This article was originally published in The Notebook. In August 2020, The Notebook became Chalkbeat Philadelphia.
by Isaac Riddle
With District schools suffering from severe cuts in arts and music education, a new program is offering the city’s high school students free admission to 12 of the city’s museums and attractions.
Students at Museums in Philly, or STAMP, targets young people between the ages of 14 to 19 who live in the city. Students can enroll in the program by registering at the STAMP website, after which they will receive the STAMP Pass free of charge to present to any of the 12 participating institutions during non-school hours.
“Our goal is to make sure that Philly teens have access to more of the city’s incredible arts and culture and for them to think of arts and culture as something fun and interesting they can do in their leisure time,” said Michael Norris, the Greater Philadelphia Cultural Alliance interim executive director, in a statement.
The participating museums and attractions are the African American Museum in Philadelphia, Barnes Foundation, Eastern State Penitentiary, Fabric Workshop and Museum, Institute of Contemporary Art, Mutter Museum, National Constitution Center, National Museum of American Jewish History, Penn Museum, Pennsylvania Academy of the Fine Arts, Philadelphia Museum of Art, and Philadelphia Zoo.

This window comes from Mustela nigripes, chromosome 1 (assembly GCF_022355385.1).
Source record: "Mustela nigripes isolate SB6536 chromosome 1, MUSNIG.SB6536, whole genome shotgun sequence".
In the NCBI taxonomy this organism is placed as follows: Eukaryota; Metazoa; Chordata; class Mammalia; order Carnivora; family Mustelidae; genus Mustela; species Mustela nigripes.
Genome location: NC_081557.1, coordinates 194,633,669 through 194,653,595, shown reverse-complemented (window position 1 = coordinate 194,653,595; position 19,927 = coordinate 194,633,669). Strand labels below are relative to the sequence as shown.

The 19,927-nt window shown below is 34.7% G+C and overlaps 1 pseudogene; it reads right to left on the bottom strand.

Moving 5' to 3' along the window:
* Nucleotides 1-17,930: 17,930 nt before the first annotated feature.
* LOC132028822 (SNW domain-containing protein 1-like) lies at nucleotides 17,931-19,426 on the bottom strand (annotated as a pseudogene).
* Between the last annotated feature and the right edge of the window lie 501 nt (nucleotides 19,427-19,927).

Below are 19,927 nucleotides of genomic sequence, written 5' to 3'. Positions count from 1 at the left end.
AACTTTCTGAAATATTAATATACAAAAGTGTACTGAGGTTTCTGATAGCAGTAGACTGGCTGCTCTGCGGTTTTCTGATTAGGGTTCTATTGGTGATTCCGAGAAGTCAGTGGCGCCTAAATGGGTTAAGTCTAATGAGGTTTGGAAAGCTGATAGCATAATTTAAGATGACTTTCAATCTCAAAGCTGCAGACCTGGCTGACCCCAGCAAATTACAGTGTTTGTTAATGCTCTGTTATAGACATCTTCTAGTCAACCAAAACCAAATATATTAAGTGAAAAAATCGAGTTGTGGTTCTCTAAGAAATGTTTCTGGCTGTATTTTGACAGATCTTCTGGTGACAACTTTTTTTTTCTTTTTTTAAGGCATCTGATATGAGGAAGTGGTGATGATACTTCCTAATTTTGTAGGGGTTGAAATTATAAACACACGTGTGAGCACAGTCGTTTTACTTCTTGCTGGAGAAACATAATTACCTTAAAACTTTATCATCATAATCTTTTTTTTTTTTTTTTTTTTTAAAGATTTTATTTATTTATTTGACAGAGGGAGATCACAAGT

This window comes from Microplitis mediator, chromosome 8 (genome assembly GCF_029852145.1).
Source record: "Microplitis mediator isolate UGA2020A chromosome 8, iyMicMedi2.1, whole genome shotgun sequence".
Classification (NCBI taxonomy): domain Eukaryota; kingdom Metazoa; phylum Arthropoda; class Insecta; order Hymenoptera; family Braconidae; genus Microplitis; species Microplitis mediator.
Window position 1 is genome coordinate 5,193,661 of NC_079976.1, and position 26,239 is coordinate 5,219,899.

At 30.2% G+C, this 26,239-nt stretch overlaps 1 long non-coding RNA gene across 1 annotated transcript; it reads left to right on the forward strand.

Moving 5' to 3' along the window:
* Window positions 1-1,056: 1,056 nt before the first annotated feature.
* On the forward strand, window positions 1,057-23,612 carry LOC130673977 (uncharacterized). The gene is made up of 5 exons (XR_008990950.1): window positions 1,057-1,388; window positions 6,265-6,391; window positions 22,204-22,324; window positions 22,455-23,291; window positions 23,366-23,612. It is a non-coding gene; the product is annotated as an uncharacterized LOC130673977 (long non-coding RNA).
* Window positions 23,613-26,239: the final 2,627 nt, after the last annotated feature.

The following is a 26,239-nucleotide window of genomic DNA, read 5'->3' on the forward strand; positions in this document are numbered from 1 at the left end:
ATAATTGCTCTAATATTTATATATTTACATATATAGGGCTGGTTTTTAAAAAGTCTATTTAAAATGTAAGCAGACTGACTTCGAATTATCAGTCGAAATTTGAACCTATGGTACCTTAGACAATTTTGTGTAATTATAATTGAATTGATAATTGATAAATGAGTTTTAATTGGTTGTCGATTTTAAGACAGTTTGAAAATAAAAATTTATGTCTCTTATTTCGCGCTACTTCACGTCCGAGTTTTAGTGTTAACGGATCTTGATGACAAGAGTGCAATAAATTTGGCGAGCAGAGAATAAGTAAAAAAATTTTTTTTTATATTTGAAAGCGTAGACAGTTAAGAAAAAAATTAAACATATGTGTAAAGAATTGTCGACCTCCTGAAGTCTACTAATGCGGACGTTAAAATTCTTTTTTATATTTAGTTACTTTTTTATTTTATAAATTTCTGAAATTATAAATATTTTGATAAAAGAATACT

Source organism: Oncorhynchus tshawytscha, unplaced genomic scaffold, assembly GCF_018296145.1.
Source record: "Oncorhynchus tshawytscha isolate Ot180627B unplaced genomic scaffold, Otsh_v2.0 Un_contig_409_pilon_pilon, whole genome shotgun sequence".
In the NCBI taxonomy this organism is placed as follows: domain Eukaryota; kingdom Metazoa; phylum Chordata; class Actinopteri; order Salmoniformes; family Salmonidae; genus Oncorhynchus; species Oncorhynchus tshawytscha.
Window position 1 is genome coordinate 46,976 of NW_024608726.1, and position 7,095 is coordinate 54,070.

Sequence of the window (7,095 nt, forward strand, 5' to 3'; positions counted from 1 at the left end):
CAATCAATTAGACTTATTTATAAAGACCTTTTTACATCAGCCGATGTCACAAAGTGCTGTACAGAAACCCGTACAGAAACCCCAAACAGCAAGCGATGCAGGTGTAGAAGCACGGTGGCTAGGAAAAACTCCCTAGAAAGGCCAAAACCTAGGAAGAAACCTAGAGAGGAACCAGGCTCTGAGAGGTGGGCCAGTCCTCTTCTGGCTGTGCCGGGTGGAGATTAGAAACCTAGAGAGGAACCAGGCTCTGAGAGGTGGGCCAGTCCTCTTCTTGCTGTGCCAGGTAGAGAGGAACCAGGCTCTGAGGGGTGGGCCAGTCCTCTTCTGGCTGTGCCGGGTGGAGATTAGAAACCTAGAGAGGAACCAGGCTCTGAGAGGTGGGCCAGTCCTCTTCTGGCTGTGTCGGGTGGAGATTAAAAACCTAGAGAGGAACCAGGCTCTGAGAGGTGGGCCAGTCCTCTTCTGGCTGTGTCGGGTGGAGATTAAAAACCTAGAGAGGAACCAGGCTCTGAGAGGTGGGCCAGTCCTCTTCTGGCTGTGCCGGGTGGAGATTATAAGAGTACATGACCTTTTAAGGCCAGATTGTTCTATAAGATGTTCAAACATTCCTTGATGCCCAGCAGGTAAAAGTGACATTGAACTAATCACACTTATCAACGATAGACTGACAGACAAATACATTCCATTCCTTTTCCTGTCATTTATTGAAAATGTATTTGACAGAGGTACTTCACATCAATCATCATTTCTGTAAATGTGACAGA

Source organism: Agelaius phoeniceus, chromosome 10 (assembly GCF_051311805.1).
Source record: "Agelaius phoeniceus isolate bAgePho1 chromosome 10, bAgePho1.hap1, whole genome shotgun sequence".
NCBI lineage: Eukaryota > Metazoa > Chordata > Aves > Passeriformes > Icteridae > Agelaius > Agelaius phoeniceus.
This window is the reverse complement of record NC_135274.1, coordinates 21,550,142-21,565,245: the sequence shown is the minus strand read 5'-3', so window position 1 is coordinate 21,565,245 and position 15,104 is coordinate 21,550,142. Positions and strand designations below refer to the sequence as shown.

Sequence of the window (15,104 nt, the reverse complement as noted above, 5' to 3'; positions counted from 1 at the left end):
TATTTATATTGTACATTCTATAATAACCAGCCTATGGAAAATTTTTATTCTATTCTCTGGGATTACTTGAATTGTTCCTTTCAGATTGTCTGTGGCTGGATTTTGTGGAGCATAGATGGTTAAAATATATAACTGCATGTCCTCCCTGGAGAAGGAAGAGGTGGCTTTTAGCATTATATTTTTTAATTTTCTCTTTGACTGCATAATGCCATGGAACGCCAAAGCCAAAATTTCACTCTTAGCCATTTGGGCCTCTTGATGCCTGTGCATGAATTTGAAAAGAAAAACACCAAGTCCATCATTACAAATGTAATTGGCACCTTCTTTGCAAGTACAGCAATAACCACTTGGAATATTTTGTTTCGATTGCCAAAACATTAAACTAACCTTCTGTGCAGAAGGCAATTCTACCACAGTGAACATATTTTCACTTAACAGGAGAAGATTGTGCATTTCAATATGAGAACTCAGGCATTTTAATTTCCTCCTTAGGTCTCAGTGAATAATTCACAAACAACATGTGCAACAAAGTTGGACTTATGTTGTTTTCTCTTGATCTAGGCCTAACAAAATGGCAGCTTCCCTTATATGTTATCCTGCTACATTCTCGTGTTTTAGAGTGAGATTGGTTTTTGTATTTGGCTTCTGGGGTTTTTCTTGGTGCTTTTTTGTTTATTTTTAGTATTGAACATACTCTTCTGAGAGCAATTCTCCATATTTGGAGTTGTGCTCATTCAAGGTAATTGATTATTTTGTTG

STAMP, a one-year project, is funded by the Virginia and Harvey Kimmel Family Teen Program, in coordination with the Greater Philadelphia Cultural Alliance. It is also supported by grants from the John S. & James L. Knight Foundation, the National Endowment for the Arts, and the Philadelphia Foundation’s Fund for Children.
In addition to the pass, the program also has an online component. Students can visit the website to find out about other cultural opportunities, research jobs and internships, and receive invitations to exclusive events for STAMP passholders. The website is also a platform to promote teen programs of STAMP’s community partners.
The Philadelphia Cultural Alliance created the STAMP Teen Council, a group of 11 high school students who helped develop the program. To help market the program, he council is using social media to encourage students to take advantage of the pass.
During October, students can ride the PHLASH bus, which makes a downtown loop, for free by showing their STAMP pass.
“The cultural community in Philadelphia – institutions like museums and historical attractions – is a crucial partner for the city in our effort to provide quality programming for students outside of school,” said Mayor Nutter, in a statement.
“The STAMP program meets a critical need by providing teens with valuable cultural experiences and activities that are both fun and safe,” he said.
Isaac Riddle is an intern at the Notebook.